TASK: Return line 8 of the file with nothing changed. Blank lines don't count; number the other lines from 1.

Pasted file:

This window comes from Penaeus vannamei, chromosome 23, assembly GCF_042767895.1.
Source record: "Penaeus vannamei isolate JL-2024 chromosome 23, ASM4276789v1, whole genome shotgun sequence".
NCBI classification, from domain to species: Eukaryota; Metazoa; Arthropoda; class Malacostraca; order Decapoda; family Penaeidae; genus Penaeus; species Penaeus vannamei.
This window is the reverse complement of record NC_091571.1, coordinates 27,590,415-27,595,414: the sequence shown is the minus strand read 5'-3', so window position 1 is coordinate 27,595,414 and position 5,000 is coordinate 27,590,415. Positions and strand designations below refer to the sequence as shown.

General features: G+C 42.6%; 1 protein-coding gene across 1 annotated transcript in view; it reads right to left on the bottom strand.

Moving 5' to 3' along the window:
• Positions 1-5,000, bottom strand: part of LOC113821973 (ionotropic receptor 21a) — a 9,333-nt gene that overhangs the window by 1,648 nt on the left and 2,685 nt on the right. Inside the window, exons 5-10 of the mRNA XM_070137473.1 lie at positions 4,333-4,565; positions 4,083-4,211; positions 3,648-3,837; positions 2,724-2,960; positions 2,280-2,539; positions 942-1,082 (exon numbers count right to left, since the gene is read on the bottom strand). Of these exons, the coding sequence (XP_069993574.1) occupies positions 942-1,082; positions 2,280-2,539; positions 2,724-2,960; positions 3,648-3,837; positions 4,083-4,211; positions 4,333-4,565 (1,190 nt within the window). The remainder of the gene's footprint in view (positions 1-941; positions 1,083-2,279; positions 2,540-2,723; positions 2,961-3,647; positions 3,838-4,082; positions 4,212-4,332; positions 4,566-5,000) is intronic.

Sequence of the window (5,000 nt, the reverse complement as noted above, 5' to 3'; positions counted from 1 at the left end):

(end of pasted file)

Sequence of the window (5,000 nt, the reverse complement as noted above, 5' to 3'; positions counted from 1 at the left end):